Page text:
25. In the New York City Metropolitan Area, the acquisition would remove a significant competitor in the treatment of infectious waste in an already highly concentrated market. The proposed acquisition would reduce from three to two the number of competitors with local transfer stations, and Stericycle and HWS would have approximately 90 percent of the infectious waste treatment market in the New York City Metropolitan Area. The third competitor is a small firm that opened an autoclave treatment facility in Mount Vernon, New York in 2010; it is unlikely to replace the competition lost as a result of the merger. The substantial increase in concentration and loss of competition likely will result in higher prices for infectious waste treatment services.

26. Vigorous price competition between Stericycle and HWS in the provision of infectious waste treatment services has benefited customers in the New York City Metropolitan Area.

27. The proposed acquisition will eliminate the competition between Stericycle and HWS; reduce the number of providers of infectious waste treatment services with local transfer stations from three to two; and enable Stericycle to raise prices and lower quality of service for customers in the New York City Metropolitan Area, in violation of Section 7 of the Clayton Act.

D. Entry into the Treatment of Infectious Waste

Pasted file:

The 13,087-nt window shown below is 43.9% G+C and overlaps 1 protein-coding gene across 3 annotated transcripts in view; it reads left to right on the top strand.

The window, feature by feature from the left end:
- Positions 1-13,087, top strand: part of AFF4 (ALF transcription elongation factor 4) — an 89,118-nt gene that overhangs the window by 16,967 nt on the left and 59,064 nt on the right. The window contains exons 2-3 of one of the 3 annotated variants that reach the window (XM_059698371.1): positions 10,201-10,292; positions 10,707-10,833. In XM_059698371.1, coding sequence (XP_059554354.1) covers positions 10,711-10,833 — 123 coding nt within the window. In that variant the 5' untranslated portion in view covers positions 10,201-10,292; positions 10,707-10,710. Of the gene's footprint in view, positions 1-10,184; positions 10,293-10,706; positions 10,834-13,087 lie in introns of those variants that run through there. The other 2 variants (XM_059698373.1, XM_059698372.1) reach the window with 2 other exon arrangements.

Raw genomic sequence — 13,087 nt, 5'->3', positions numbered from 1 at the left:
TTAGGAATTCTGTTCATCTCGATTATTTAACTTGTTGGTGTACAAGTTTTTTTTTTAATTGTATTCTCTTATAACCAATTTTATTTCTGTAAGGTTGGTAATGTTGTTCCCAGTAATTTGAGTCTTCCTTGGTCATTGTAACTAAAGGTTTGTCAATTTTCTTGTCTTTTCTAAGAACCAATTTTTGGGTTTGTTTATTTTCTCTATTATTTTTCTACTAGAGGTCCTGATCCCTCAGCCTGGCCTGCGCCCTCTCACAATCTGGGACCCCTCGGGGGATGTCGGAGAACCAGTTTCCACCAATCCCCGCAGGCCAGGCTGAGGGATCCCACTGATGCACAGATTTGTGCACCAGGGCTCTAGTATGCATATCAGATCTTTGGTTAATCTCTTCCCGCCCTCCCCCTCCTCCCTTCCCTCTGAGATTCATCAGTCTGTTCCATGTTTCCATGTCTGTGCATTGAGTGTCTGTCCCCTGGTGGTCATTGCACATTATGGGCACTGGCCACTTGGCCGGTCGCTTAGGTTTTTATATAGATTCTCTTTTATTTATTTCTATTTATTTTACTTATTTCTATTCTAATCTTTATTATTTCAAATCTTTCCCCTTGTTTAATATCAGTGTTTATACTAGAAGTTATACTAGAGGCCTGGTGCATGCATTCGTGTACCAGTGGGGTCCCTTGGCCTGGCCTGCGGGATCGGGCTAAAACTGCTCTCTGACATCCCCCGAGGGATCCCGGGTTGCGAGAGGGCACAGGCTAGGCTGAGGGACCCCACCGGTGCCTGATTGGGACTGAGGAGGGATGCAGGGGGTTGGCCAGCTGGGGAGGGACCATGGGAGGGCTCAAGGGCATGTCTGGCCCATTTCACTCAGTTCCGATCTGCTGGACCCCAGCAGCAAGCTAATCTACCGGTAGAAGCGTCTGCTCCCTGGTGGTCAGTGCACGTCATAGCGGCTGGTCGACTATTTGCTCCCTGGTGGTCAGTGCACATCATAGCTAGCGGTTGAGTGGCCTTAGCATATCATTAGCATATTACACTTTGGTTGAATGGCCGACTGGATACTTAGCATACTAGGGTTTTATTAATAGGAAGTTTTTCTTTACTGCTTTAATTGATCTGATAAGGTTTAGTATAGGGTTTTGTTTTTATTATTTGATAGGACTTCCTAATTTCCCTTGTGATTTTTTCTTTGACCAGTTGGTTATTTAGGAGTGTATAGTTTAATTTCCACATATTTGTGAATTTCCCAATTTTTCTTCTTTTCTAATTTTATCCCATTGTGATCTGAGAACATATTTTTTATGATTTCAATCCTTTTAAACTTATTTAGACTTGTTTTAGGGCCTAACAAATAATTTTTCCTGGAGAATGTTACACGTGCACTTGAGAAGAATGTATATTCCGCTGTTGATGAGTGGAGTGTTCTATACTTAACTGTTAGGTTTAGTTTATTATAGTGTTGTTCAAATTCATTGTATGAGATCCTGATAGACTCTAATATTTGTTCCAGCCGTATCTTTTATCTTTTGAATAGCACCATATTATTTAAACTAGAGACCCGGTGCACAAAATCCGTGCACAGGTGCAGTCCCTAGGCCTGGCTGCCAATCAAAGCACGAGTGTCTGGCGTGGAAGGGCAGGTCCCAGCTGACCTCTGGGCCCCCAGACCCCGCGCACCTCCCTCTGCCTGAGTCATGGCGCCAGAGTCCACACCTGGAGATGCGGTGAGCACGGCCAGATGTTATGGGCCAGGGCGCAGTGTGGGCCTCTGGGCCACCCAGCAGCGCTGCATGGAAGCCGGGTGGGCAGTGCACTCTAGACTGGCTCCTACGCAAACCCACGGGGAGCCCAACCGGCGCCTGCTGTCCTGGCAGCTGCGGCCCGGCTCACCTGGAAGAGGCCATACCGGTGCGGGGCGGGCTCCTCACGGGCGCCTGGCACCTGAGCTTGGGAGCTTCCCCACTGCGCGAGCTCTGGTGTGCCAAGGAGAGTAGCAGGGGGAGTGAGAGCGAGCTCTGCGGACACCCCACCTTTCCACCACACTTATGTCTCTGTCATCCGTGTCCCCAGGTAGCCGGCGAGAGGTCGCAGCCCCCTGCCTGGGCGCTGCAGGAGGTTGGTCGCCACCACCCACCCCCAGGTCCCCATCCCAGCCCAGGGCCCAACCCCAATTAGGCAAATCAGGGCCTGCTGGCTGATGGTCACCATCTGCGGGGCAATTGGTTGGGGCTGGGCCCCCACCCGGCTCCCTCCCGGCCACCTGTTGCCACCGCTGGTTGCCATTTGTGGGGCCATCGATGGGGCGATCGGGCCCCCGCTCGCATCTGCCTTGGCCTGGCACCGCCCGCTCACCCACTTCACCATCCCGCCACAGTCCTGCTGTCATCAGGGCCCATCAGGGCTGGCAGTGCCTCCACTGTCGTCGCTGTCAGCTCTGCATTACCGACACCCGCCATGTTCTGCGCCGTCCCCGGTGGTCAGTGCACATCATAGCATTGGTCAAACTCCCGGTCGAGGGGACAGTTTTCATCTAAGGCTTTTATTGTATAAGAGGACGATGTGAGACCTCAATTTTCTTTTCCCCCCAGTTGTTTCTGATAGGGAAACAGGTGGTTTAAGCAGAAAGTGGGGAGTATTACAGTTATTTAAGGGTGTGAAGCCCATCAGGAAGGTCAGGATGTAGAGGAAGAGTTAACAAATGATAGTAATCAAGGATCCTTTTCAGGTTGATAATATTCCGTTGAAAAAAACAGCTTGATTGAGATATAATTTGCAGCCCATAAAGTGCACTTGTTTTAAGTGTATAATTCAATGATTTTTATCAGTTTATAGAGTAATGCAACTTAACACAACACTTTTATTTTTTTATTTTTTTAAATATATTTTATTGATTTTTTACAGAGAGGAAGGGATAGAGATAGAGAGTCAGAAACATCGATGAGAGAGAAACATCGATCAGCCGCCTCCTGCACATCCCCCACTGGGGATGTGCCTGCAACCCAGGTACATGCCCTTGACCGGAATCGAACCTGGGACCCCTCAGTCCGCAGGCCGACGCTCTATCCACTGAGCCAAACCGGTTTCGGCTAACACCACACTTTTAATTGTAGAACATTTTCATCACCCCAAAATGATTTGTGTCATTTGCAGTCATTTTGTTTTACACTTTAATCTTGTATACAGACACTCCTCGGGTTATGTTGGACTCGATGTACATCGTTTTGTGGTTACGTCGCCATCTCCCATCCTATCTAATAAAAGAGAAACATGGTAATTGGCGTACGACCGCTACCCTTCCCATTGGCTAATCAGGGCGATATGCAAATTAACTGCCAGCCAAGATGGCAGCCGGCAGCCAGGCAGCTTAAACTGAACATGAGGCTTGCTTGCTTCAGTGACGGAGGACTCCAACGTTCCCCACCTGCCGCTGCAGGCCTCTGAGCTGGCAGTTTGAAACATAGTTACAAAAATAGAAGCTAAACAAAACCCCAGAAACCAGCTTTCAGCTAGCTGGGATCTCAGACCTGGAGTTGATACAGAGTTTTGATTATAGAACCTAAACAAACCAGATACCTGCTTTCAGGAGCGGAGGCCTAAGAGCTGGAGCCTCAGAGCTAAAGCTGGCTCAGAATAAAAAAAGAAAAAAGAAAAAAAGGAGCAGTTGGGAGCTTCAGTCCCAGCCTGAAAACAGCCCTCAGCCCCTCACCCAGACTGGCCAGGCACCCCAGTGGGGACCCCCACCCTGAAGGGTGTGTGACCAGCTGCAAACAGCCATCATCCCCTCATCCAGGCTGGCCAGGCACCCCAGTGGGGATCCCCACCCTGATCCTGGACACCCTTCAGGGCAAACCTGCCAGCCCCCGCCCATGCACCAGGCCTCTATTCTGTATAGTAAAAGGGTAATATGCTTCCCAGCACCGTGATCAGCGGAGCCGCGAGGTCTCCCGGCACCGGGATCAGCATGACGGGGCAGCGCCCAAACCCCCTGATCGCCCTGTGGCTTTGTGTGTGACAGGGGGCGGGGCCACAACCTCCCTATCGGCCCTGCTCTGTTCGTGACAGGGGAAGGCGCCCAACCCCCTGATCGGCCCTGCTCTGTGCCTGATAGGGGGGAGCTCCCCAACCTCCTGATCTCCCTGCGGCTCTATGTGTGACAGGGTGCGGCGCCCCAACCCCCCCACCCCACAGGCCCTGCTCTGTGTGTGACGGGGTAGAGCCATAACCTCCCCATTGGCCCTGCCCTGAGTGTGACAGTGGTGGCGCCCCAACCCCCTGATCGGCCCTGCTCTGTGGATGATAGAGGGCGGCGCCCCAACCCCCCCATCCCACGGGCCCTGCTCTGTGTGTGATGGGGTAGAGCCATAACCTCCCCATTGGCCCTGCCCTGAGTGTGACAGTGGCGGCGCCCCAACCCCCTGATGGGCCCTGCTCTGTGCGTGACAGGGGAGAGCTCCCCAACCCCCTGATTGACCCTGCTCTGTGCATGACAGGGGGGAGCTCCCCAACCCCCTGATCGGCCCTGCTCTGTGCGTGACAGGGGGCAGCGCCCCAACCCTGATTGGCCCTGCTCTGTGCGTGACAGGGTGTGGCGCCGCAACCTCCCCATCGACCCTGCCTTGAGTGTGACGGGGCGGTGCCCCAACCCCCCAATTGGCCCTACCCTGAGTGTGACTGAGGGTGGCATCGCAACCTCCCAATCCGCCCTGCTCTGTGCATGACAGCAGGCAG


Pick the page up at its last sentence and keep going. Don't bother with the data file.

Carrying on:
28. Successful entry into the provision of infectious waste treatment services for customers in the New York City Metropolitan Area is unlikely without first obtaining a local transfer station from which waste can be transferred to more distant treatment facilities.

29. A prospective provider of infectious waste treatment services faces substantial barriers to site and build a transfer station. Obtaining the state and local permits and approvals necessary to site a medical waste transfer station would require a substantial investment in time and money, without any guarantee that the permits and approvals would ultimately be granted. In recent years, several infectious waste treatment service providers have attempted without success to obtain the necessary permits to site a local transfer station within New York City.

30. Entry into the provision of infectious waste treatment services to customers in the New York City Metropolitan Area would not be timely, likely, or sufficient to counter anticompetitive price increases or diminished quality of service that Stericycle could impose after the proposed acquisition.

V. VIOLATION ALLEGED